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Arts & Culture

Strawberry Moon Festival to celebrate Native American roots in music, provide engaging dialogue


Artpark is welcoming Indigenous programming back to its lineup for 2021 with a festival this Saturday that incorporates traditional and contemporary Native arts and culture. 


In 2019, Artpark in Lewiston hosted the Strawberry Moon Festival, an inclusive celebration of Native American influences on music. It was the first event of its kind hosted at Artpark since the 1970s, and after COVID shut music festivals down last year, it’s back on and with a renewed focus on rekindling roots to ancestors and the natural world. 

Artpark Indigeneous Producer Michele-Elise Burnett, who is Metis-Algonquin, said social gatherings like these are vital to preserving and celebrating culture. 

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Michele-Elise Burnett serves as Artpark's Indigenous Producer, and also runs the Native media & arts firm Kakekalanicks Inc. formed by her mother Dr. Suzanne Rochon-Burnett.

“It's the meaning of the deep roots of our Indigenous peoples that have lived on Turtle Island for a millennia. This concert comes out of the pandemic, to really bring us together to celebrate our Indigenous ways of knowing,” said Burnett, who also runs the culture and arts consulting firm Kakekalanicks Inc. in Southern Ontario. “It’s to celebrate us and to share our ways of knowing with others, so that they can understand who we are, what we've gone through to understand and respect who we are today.” 

Strawberry Moon is not a pow wow, Burnett says it’s different. It does include some traditional music and a smoke dance competition, but with gospel and blues musicians like Martha Redbone and Lakota John in the lineup, she said the Native influence shines through in their work. 

“She [Redbone] comes in with an African American and Indigenous Native background, and has also been influenced by some of these remarkable Indigenous musicians in the past,” said Burnett. “Lakota John just jams it. When I saw him play, it brought me back to our roots. You could hear our drumbeat through his guitar, it’s incredible.”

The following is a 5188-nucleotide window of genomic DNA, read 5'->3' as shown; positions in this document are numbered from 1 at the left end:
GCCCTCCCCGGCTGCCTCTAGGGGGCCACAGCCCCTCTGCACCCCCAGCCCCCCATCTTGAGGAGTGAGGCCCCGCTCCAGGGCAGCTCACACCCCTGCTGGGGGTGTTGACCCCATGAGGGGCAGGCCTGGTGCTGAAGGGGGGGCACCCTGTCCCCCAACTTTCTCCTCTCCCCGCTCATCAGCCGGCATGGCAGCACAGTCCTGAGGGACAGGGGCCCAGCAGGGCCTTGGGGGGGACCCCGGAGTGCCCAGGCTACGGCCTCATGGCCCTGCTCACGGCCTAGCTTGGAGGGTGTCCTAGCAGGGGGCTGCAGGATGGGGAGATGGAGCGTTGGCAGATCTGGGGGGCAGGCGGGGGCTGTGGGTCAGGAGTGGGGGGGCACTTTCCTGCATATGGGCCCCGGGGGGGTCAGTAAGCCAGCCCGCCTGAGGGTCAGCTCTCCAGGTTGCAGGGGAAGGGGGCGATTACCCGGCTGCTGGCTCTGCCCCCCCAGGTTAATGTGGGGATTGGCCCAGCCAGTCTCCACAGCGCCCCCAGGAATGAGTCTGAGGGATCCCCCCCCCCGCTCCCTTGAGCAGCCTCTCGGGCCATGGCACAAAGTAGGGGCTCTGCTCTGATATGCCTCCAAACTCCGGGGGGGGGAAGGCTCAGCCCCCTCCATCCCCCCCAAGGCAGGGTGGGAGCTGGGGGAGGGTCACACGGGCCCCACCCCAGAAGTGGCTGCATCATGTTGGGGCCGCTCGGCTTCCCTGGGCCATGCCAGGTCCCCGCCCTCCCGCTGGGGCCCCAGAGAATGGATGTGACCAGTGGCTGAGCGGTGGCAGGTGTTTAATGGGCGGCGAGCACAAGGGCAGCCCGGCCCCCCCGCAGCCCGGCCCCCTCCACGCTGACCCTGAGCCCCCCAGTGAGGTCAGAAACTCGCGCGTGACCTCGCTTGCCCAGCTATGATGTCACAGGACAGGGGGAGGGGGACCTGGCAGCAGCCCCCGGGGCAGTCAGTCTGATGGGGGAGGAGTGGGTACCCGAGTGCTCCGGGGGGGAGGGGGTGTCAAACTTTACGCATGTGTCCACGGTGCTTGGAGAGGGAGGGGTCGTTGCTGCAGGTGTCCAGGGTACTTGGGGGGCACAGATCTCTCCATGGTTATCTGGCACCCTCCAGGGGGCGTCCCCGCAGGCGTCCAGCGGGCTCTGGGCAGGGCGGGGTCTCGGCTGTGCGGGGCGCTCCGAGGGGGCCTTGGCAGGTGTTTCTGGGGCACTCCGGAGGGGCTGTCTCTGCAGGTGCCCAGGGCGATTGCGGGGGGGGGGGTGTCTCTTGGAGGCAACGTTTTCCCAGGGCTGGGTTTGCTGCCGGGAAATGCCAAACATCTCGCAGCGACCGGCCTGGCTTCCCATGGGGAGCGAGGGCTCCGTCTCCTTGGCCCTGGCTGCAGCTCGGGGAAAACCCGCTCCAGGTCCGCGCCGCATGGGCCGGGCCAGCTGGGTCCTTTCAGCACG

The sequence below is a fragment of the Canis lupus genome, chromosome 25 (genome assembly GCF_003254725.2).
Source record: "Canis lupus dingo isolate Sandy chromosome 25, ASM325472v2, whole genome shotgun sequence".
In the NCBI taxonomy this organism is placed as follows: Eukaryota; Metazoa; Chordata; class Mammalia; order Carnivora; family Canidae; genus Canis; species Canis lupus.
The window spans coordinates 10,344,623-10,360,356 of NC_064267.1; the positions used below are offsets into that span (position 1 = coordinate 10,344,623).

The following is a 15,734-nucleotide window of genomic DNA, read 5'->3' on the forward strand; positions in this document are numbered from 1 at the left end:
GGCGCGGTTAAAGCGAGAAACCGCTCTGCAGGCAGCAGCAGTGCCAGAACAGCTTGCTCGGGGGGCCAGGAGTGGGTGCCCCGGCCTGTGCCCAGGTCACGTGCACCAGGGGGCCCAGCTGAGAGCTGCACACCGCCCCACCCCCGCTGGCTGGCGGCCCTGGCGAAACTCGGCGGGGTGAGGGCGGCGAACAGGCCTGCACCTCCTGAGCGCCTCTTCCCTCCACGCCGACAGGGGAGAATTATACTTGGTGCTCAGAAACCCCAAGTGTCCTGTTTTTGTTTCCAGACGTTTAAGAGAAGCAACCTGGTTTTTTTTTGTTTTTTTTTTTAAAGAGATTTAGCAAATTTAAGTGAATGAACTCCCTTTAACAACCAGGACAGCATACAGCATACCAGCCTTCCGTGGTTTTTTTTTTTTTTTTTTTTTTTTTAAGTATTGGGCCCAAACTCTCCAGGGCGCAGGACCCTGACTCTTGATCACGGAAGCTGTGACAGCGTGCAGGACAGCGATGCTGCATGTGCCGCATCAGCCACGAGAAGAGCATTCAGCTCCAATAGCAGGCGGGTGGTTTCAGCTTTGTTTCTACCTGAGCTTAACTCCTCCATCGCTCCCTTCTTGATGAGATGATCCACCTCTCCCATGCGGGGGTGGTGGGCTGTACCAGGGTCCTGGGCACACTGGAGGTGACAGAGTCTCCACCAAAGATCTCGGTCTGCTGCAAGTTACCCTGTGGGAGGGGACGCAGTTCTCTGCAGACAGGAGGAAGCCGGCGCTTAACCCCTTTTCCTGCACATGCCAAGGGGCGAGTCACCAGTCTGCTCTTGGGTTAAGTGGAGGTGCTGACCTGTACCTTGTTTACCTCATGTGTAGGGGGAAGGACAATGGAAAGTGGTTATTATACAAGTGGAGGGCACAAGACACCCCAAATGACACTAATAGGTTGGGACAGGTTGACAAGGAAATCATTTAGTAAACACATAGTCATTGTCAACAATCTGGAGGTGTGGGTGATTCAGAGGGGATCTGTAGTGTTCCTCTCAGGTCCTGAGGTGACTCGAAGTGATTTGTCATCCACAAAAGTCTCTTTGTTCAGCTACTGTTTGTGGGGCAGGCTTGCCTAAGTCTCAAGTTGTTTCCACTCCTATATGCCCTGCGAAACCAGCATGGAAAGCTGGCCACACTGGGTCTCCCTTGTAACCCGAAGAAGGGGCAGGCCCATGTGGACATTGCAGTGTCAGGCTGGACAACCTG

The aim of the festival is also to welcome in non-Indigenous people to create a greater dialogue. 

“This is a way for us to really be able to express, to engage, to develop new dialogues with non-Indigenous people,” said Burnett. “It's our chance to really tell our stories, the untold stories, maybe even uncover some harsh realities together. But these dialogues need to start.” 

Part of that dialogue will be shared by two different bands of the Tuscarora. Separated after wars with colonists in the 1700s which led to many moving to New York to join the Haudenosaunee Confederacy, some Tuscarora stayed behind in their ancestral present-day North Carolina. 

Burnett said some of those Carolina descendants are making the trek up to Artpark for Strawberry Moon, and she is hopeful that the music and other programming will bring out the “unity” and “shared common ground” between all Tuscarora people. 

Gates for the Strawberry Moon Festival open at 4pm this Saturday, June 19. The full musical lineup and ticket info can be found on artpark.net. Artpark on Wednesday announced it will be lifting most of its COVID restrictions including proof of vaccination, health screening, social distancing, and mask wearing for vaccinated visitors in-line with New York State guidance.  

Ryan Zunner joined WBFO in the summer of 2018 as an intern, before working his way up to reporter the following summer.
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